Abreast the typical argument that tithing is an “eternal moral principal,” the only places in Scripture where tithing is actually commanded are under the auspices of the geopolitical nation of Israel, and only under the Old Covenant. Abram’s tithe to Melchizedek was according to an ancient Arab custom. Jacob’s tithe was a conditional vow to God to test that he was the recipient of God’s covenant promise. In neither case is anyone else commanded to do likewise. Indeed, if we are to take the accounts of Abram and Jacob at face value, we could not do what they did.
The following passages of Scripture are commands to the nation of Israel given under the Old Covenant:
- Leviticus 27:30-33 Tithes were to be from crops and livestock. The tithe of crops could be kept if the tither paid its estimated value plus 20%. The tithe of livestock had to be given. This commandment from God was given to Moses at Mt. Sinai for the Israelites to follow when they were in the Promised Land. At this moment, they were in the wilderness.
- Numbers 18:20-28 Aaron and his sons–the Levitical priests–received no land inheritance. Their inheritance was God and His ministry as mediators between Him and the nation. The tithes of the people were to go to the descendents of Levi. The Levites, in turn were to give the best tenth of these tithes to the priests–descendents of Aaron.
- Deuteronomy 12:1-32; 14:22-27 The people were to bring a tithe of their crops “year by year” to a certain place where they would gather together (later, Jerusalem) and eat together. If this place was far away from where a family lived such that it would be difficult to haul their tithe, they could sell their tithe for money, bring the money to Jerusalem, and buy food again. They had to share with the Levites and poor who did not own land. When God would enlarge the borders of the nation such that traveling itself would be difficult, residents could have local feasts.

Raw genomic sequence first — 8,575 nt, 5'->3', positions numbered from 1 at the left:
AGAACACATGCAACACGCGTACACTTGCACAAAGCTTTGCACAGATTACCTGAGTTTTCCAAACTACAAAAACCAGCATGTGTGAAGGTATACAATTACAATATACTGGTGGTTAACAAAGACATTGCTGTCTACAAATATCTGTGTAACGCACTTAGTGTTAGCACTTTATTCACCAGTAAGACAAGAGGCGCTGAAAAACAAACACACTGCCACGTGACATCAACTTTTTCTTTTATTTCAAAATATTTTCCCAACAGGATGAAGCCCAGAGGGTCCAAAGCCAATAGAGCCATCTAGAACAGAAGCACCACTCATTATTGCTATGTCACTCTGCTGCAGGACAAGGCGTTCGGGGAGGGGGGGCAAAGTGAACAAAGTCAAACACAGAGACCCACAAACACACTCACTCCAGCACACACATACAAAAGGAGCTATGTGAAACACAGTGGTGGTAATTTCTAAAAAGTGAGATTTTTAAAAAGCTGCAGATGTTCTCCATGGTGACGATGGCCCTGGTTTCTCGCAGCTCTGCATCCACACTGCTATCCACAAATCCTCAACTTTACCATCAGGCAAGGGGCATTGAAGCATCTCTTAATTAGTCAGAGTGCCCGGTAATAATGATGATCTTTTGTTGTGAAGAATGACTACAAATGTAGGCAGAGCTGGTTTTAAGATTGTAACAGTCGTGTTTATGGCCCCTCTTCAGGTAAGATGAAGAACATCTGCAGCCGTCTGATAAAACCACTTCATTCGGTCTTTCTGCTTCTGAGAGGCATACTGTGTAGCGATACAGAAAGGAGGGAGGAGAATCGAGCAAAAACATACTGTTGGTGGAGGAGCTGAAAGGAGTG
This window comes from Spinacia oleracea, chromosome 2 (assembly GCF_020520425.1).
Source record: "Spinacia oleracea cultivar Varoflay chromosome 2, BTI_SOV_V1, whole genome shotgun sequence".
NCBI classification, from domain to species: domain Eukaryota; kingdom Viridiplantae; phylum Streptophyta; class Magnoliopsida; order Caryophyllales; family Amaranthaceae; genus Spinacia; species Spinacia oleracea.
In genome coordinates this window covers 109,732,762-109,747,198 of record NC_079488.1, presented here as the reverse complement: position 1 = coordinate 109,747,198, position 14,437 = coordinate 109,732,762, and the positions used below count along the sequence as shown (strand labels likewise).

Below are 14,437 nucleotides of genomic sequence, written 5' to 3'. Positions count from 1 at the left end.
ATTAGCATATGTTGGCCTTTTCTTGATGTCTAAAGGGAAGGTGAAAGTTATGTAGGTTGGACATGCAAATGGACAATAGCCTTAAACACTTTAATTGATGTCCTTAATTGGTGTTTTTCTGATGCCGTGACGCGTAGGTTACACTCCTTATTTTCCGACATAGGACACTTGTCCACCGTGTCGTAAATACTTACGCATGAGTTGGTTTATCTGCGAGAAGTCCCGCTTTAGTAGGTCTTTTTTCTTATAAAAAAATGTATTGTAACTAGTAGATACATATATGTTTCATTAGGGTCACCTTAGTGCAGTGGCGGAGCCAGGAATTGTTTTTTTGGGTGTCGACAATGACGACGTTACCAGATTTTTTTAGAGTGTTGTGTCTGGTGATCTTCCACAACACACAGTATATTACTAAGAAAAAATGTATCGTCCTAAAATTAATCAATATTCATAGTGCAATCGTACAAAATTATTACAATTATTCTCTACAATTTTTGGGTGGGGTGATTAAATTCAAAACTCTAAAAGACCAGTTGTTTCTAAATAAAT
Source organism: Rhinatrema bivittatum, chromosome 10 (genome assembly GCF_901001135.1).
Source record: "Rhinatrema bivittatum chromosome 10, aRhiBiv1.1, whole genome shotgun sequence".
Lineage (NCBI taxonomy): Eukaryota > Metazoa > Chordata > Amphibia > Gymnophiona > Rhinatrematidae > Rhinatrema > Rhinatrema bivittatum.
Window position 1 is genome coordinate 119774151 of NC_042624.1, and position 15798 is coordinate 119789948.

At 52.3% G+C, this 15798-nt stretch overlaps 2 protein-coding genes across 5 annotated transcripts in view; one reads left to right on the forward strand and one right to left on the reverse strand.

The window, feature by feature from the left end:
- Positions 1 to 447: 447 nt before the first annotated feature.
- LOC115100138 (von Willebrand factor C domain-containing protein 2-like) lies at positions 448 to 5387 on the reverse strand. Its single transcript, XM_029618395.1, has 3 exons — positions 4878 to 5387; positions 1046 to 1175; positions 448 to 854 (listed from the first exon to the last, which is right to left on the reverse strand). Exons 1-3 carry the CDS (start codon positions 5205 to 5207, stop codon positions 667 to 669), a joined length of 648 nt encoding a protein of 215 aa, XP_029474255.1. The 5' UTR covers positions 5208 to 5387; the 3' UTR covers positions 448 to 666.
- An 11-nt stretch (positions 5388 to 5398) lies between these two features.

- Deuteronomy 14:28-29 Every three years a tithe was to be “laid up within the gates” (likely in a storage structure like a barn or silo) so that Levites and poor could come and eat.
- Deuteronomy 26:12-14 When the people first came into the Promised Land, after performing their third-year tithe obligation, they were to swear before God that they obeyed the command and did not cheat on it.
These commands were only for citizens of the nation of Israel under the Old Covenant and only for those who received and owned land for their inheritance, and for Levites and priests respectively. Does any “tithing obligation” carry over to the New Covenant?
God prophesied the New Covenant when the nation of Israel was divided into two kingdoms: the northern kingdom of “Israel” and the southern kingdom of “Judah.” The northern kingdom was already captive to Assyria, and the southern kingdom was on the verge of captivity to Babylon. In the promise of a New Covenant, God said that He would bring the two kingdoms back together and that it would be different from the Old Covenant.
31: Behold, the days come, saith the LORD, that I will make a new covenant with the house of Israel, and with the house of Judah:
32: Not according to the covenant that I made with their fathers in the day that I took them by the hand to bring them out of the land of Egypt; which my covenant they brake, although I was an husband unto them, saith the LORD:
33: But this shall be the covenant that I will make with the house of Israel; After those days, saith the LORD, I will put my law in their inward parts, and write it in their hearts; and will be their God, and they shall be my people.
34: And they shall teach no more every man his neighbour, and every man his brother, saying, Know the LORD: for they shall all know me, from the least of them unto the greatest of them, saith the LORD: for I will forgive their iniquity, and I will remember their sin no more.
One difference between the Old Covenant and the New Covenant was that the Law of God would be in their hearts. The Apostle Paul elaborates on this by contrasting the New Covenant as a “ministration of the spirit” versus the Old Covenant as a “ministration of death written and engraved in stones.”
2 Corinthians 3:3-6
3: Forasmuch as ye are manifestly declared to be the epistle of Christ ministered by us, written not with ink, but with the Spirit of the living God; not in tables of stone, but in fleshy tables of the heart.
4: And such trust have we through Christ to God-ward:
5: Not that we are sufficient of ourselves to think any thing as of ourselves; but our sufficiency is of God;
6: Who also hath made us able ministers of the new testament; not of the letter, but of the spirit: for the letter killeth, but the spirit giveth life.